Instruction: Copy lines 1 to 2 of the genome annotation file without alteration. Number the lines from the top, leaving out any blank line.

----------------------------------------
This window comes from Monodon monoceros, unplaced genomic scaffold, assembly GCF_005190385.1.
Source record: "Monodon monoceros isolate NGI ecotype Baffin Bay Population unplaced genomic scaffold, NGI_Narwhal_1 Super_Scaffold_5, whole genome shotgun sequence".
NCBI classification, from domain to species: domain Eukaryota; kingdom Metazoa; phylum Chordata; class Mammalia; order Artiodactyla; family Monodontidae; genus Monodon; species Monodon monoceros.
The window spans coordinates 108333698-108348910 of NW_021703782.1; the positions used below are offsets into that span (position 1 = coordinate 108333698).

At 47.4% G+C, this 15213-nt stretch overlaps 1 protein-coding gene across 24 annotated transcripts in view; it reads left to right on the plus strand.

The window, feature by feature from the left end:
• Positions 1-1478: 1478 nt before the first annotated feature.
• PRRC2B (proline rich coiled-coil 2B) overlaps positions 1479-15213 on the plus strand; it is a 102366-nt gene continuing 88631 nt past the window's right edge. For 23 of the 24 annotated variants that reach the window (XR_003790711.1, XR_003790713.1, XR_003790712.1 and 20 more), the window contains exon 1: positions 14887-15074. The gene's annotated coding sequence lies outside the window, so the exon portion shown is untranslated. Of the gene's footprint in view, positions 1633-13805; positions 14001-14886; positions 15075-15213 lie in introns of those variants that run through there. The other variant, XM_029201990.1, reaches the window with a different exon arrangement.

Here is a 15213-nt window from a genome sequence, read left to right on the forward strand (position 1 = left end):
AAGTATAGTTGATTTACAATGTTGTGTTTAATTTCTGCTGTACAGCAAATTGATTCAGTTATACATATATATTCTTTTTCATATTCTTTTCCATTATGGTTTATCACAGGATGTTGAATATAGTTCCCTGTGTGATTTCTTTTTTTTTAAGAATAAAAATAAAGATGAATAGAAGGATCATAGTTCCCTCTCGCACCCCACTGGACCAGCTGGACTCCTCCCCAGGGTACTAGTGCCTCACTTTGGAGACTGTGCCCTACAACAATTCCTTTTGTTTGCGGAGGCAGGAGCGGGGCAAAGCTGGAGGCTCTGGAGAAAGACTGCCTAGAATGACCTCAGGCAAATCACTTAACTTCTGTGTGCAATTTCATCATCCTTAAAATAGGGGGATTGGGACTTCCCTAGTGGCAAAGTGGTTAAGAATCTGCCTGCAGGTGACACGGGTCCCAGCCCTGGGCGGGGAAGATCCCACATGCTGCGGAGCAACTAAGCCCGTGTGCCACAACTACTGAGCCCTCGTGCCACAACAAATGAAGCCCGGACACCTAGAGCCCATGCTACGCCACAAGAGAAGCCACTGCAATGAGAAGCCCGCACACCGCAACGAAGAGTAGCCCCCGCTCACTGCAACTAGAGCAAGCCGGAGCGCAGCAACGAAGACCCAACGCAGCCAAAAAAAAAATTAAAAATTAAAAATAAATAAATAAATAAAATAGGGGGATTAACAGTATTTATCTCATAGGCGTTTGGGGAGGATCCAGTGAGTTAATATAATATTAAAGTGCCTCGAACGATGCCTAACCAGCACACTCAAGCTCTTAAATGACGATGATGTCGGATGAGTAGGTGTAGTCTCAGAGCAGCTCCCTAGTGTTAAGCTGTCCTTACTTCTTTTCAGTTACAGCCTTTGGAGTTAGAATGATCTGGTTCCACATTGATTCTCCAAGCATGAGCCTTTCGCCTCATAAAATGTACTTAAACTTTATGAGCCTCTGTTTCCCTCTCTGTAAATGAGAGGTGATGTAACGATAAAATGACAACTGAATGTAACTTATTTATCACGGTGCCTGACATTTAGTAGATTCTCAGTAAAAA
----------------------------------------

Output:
This window comes from Monodon monoceros, unplaced genomic scaffold, assembly GCF_005190385.1.
Source record: "Monodon monoceros isolate NGI ecotype Baffin Bay Population unplaced genomic scaffold, NGI_Narwhal_1 Super_Scaffold_5, whole genome shotgun sequence".